Prof. Dr. Diana Klein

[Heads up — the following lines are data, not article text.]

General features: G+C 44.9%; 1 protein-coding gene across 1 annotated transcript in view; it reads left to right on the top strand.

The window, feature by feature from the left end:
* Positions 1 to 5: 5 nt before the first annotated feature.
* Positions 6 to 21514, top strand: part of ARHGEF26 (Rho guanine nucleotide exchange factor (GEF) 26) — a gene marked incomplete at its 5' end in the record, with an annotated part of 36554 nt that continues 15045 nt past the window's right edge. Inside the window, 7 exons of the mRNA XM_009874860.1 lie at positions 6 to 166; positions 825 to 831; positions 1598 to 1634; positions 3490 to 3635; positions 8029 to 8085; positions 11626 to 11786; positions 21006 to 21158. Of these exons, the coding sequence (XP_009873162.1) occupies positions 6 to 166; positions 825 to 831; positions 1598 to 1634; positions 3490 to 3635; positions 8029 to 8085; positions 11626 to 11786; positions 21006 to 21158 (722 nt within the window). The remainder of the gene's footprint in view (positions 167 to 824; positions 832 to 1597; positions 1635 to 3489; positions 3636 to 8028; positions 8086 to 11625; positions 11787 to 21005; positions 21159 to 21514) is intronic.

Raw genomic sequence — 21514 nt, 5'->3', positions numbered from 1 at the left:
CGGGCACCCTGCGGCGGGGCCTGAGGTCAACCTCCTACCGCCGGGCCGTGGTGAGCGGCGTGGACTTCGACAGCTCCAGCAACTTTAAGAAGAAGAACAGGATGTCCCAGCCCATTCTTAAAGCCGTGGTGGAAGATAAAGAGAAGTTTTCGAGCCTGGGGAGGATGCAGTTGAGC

The vessel wall, in particular, the vascular adventitia has been established as a niche for different types of stem and progenitor cells with the capacity to differentiate into both vascular and non-vascular cells. Herein vascular wall-resident multipotent stem cells of mesenchymal nature (VW-MSCs) have gained importance because of their large range of differentiation in combination with their distribution throughout the post-natal organism. Our group is investigating how these VW-MSCs contribute to the maintenance of organ integrity by their ability to replace defunct cells or secrete cytokines locally and thus support repair and healing processes of the affected tissues. In addition, we investigate the therapeutic application of VW-MSCs for improving vascular function or preventing vascular damage. In order to obtain the largest possible number of tissue-typical MSCs in vitro, which are then available for therapeutic applications (allogeneic transplants), we further work on VW-MSC specific transcription factors, which might be used for the in vitro differentiation of VW-MSCs from induced pluripotent stem cells and/or other somatic cells.